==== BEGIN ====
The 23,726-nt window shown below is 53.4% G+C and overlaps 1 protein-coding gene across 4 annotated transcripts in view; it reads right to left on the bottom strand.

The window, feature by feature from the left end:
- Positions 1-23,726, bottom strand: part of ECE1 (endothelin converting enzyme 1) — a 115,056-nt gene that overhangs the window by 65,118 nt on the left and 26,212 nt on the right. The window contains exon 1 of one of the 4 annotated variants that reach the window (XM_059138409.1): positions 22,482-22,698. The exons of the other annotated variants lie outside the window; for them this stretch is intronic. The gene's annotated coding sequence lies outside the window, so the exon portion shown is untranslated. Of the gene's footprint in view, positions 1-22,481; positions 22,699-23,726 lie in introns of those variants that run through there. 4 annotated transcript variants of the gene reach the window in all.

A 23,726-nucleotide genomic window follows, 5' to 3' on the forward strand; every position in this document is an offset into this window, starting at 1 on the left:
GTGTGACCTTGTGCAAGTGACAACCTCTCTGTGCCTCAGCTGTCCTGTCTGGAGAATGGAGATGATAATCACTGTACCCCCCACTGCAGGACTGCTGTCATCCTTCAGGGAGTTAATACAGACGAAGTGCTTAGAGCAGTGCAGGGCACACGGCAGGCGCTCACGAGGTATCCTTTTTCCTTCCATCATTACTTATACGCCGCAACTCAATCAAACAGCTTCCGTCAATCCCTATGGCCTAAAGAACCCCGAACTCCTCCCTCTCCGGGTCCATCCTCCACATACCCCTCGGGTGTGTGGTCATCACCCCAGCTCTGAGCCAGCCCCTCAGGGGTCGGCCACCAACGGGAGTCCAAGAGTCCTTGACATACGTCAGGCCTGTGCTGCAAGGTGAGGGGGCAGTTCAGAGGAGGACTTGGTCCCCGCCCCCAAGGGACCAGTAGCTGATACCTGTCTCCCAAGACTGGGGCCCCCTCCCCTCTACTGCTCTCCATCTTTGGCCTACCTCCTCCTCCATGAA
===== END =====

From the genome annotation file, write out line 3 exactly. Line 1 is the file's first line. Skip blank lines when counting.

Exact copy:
- Positions 1-23,726, bottom strand: part of ECE1 (endothelin converting enzyme 1) — a 115,056-nt gene that overhangs the window by 65,118 nt on the left and 26,212 nt on the right. The window contains exon 1 of one of the 4 annotated variants that reach the window (XM_059138409.1): positions 22,482-22,698. The exons of the other annotated variants lie outside the window; for them this stretch is intronic. The gene's annotated coding sequence lies outside the window, so the exon portion shown is untranslated. Of the gene's footprint in view, positions 1-22,481; positions 22,699-23,726 lie in introns of those variants that run through there. 4 annotated transcript variants of the gene reach the window in all.